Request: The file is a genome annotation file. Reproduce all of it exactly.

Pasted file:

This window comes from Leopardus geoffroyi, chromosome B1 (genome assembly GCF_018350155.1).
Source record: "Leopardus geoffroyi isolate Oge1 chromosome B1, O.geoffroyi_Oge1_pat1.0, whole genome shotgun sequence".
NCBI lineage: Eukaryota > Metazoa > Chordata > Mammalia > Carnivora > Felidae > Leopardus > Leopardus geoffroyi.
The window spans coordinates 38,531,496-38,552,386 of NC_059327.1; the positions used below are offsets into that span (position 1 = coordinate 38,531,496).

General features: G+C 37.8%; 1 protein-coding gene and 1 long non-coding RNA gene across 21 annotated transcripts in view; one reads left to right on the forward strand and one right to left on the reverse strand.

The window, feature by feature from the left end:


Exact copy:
This window comes from Leopardus geoffroyi, chromosome B1 (genome assembly GCF_018350155.1).
Source record: "Leopardus geoffroyi isolate Oge1 chromosome B1, O.geoffroyi_Oge1_pat1.0, whole genome shotgun sequence".
NCBI lineage: Eukaryota > Metazoa > Chordata > Mammalia > Carnivora > Felidae > Leopardus > Leopardus geoffroyi.
The window spans coordinates 38,531,496-38,552,386 of NC_059327.1; the positions used below are offsets into that span (position 1 = coordinate 38,531,496).

General features: G+C 37.8%; 1 protein-coding gene and 1 long non-coding RNA gene across 21 annotated transcripts in view; one reads left to right on the forward strand and one right to left on the reverse strand.

The window, feature by feature from the left end: